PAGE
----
New Year’s Eve 2022
“Secular it is,” were the words which often began the last Bulletin column in December by my Rabbi during my teenage years, Charles Akiba Annes, of blessed memory, “but I wish all of you fulfillment, joy and meaning in the New Year.”
His point was that for Jews the real New Year, Rosh Hashanah, occurred sometime in September, but that the beginning of a new secular year could also have significance.
Rosh Hashanah begins a period of intense self -scrutiny culminating ten days later, on Yom Kippur. During that time our tradition implores us to engage in serious soul-searching with an eye toward improving ourselves in the New Year.
For me, Rabbi Annes’ message and the arrival of the new secular year spark a question:
“That Rosh Hashanah stuff, how are you doing with that?”
In our weekly Torah reading we transitioned from the Book of Genesis with its “happily ever after,” ending to the beginning of Exodus, the story of our enslavement and suffering.
In the first weekly portion in Exodus, God encounters Moses in a Burning Bush, and charts Moses’ course for the remainder of his life. After encountering God so directly, Moses is no longer content to be a shepherd in Midian. He accepts God’s commission to return to Egypt and lead our people from slavery to freedom.
Our Sages comment that a burning bush is not such an unusual sight in the desert. Only a person of great sensitivity and insight would take time to notice that although the bush was burning, the flames did not consume it. Only one such as Moses could have seen a life-changing message in that bush.
I think we all encounter “burning bushes” from time to time. Will we see the potential in them for us to add purpose and significance tour lives as Moses did, or will we, like most people do, just pass them by?
This past week we began to read of the titanic struggle between God and Pharaoh over the fate of our ancestors in Egypt.
Did it really happen? That is a matter of ongoing scholarly debate, but the “Truth” (capital T) of the story lies not in its historicity or lack thereof. It lies in the message we take away that can improve our lives.
To truly understand the Exodus narrative, we must view it as a war between gods. On one side we have Pharaoh worshipped by building pyramids and other monuments to his glory. If he needs slaves to build them, that is fine. If taskmasters beat the slaves to make them work harder, that is OK too. If the slave population grew too numerous, well, the simple solution is to throw their infant boys into the Nile to drown and be eaten by the crocodiles.
On the other side there is the one true God. We worship our God by studying Torah to learn more about the meaning of life and by performing acts of kindness and compassion. Our God is especially concerned with the disadvantaged elements in society, the poor, the elderly, the bereaved, the stranger, the widow and the orphan.
These two conflicting gods with their totally opposite values systems imply could not coexist, and so in the Book of Exodus, they go to war with each other. It is a hard and bitter battle, but our God wins, so we go forth from slavery to freedom.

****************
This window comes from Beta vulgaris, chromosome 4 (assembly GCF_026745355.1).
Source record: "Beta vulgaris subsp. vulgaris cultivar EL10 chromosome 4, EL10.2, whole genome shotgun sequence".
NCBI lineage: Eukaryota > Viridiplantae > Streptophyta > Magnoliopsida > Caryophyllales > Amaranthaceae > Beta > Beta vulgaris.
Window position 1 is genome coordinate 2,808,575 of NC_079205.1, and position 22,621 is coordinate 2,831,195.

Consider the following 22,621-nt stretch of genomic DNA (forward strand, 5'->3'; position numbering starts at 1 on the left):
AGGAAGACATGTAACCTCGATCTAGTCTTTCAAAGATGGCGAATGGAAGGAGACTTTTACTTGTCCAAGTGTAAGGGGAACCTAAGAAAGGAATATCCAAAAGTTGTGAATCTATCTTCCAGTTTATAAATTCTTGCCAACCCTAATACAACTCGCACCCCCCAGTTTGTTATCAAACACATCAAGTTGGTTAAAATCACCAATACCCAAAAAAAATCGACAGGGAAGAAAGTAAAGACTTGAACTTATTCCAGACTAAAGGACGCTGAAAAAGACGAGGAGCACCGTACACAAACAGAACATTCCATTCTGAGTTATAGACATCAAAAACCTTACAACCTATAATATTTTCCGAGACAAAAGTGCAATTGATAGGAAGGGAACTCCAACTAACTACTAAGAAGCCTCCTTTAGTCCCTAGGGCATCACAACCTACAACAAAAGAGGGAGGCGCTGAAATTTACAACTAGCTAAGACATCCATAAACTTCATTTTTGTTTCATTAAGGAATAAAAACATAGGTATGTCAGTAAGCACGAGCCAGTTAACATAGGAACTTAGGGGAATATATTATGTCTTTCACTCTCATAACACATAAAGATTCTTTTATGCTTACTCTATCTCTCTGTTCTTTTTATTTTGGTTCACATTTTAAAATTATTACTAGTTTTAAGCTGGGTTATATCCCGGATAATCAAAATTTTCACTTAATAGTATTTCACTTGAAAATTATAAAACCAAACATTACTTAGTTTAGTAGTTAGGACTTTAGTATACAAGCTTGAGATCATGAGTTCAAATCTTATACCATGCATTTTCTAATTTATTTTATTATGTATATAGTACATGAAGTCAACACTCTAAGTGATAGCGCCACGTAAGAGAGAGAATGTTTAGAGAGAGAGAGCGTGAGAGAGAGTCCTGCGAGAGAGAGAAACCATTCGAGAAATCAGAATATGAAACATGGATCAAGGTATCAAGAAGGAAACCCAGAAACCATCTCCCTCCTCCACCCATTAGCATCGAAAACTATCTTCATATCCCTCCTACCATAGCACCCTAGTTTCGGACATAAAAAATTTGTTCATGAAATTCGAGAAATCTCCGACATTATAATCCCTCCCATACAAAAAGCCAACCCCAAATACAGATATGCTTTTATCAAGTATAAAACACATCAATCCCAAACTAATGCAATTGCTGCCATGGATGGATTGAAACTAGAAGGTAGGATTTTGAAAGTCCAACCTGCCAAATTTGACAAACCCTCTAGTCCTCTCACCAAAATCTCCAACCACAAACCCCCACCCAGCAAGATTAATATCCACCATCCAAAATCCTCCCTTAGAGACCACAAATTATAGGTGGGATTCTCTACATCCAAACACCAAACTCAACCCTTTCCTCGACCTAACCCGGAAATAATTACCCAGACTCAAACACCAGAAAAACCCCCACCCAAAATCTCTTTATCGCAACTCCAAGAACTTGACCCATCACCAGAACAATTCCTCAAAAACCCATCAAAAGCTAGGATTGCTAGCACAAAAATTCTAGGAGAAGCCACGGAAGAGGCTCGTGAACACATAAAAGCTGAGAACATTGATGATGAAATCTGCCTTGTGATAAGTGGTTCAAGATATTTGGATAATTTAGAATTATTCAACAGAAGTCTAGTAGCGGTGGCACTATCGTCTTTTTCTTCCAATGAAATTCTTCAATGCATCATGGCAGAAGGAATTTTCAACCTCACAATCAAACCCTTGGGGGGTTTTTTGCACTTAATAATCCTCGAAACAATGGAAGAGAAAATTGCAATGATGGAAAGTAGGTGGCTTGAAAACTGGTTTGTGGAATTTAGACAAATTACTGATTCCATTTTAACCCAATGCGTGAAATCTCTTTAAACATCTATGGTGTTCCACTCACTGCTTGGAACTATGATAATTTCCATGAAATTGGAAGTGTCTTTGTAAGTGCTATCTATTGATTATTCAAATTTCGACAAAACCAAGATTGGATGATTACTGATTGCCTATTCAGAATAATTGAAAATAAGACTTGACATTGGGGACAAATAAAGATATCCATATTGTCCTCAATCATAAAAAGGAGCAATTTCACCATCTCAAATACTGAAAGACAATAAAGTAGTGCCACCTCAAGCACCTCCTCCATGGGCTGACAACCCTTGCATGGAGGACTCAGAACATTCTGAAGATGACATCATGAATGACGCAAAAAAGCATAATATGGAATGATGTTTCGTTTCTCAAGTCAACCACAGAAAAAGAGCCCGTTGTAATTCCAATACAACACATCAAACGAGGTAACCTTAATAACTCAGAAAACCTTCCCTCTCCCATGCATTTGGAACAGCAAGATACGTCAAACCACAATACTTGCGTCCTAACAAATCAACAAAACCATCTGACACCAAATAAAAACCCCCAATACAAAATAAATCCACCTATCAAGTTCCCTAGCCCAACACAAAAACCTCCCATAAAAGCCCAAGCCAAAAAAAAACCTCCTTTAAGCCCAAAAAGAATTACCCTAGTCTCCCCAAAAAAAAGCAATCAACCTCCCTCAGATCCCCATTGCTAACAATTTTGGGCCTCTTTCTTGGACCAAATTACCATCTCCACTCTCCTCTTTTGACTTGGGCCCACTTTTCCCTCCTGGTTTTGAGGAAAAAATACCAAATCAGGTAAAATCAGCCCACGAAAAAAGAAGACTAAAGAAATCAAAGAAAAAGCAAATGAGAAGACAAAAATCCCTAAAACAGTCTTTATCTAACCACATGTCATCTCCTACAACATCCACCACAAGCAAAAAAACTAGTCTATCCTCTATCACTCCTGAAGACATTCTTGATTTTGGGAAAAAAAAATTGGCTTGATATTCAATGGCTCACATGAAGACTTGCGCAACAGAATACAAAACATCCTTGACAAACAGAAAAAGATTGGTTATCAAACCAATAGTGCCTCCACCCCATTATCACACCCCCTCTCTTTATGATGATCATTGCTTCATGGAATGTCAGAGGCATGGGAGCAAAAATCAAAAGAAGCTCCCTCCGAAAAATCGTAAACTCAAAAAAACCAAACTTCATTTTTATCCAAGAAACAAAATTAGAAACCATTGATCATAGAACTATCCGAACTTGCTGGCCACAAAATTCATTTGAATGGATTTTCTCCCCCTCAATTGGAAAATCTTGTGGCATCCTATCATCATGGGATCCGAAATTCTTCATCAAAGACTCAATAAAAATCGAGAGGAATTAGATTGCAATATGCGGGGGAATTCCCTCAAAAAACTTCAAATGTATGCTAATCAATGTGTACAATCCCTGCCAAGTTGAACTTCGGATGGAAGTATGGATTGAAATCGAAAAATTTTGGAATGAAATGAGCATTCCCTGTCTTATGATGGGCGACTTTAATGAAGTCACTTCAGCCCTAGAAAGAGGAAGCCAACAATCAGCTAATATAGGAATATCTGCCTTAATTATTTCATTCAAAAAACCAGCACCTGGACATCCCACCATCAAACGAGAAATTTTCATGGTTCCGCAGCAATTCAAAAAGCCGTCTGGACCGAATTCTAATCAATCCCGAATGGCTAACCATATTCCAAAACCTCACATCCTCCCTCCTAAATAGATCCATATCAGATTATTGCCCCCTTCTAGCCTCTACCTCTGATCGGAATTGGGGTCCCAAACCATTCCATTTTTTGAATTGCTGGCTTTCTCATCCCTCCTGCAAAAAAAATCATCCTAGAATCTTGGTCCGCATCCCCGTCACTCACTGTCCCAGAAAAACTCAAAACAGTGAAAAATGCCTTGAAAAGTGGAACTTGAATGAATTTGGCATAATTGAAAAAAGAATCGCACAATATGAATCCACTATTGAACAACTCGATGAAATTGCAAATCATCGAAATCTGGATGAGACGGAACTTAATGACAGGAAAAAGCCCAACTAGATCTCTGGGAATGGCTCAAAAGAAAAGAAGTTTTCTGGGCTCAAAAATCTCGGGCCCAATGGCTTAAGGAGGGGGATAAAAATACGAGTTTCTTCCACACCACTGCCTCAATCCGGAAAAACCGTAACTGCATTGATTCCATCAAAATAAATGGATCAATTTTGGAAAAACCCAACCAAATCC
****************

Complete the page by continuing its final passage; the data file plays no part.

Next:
But how does this story relate to my life in 2022?
Remember that Cherokee legend I have told you about the two wolves? “A grandfather taught his granddaughter: ‘Two wolves battle inside each of us. One is good, caring and kind, but the other is selfish, mean and greedy.’
‘Which one wins?’ The granddaughter asked.
‘The one you feed,’ her grandfather replied.”
Let’s put that legend in a Jewish context. Pharaoh and the one true God battle within each of us. Pharaoh exerts a strong pull encouraging us to “look out for number one,” and acquire as many material goods as possible. If that means exploiting and hurting other people, that’s OK. If that means paying those who work for us skinflint wages, that’s fine too, just so long as we get ours.
And did you notice how in the Torah after God sent frogs to cover the land of Egypt Pharaoh’s sorcerers did the same. That symbolizes the self-destructive behavior we so often engage in.
But, hopefully, God’s influence on us is stronger than Pharaoh’s. Hopefully, we are moved by God’s instruction to try each day to be more just, caring and compassionate – to clothe the poor, feed the hungry, house the homeless and pay special need to society’s disadvantaged, the stranger, the widow and the orphan.
Over the years, many have asked me: “Why didn’t God simply soften Pharoah’s heart so that he would let the Israelites go the first time Moses approached him? Why was the struggle so protracted that it took ten plagues and untold suffering and loss of life before Pharaoh relented?
Because the Torah is like real life.
In real life tyrants do not willingly and easily give up their power. And in real life we simply cannot wish our internal struggles, conflicts and evil inclinations away. We must battle against them constantly, and those battles will not be easy.
So, what we have is not just an ancient story whose historicity scholars sharply debate. We have a metaphor for the forces that try to influence our lives. As the struggle in Exodus indicates, Pharaoh’s pull is strong, but as God promised Cain at the very beginning of Genesis, “You can rule over it.” (Genesis 4:7).
January 1, then, is like a booster shot for me. It reminds me that I can control my base inclinations and be a better person than I was before. It is a good time to ask myself:
Have I become any kinder, more understanding, less judgmental, as I vowed I would try to be on Yom Kippur? Have I done anything to make someone’s life richer and more fulfilling?
Perhaps, but I can do better.
“Secular it is,” Rabbi Annes used to write, but the new calendar year can be a time to revisit our hopes and ideals. Will we sleepwalk through our lives, or will we look each day for the unconsumed burning bush that can ignite in our soul the resolve to make a positive difference in our world?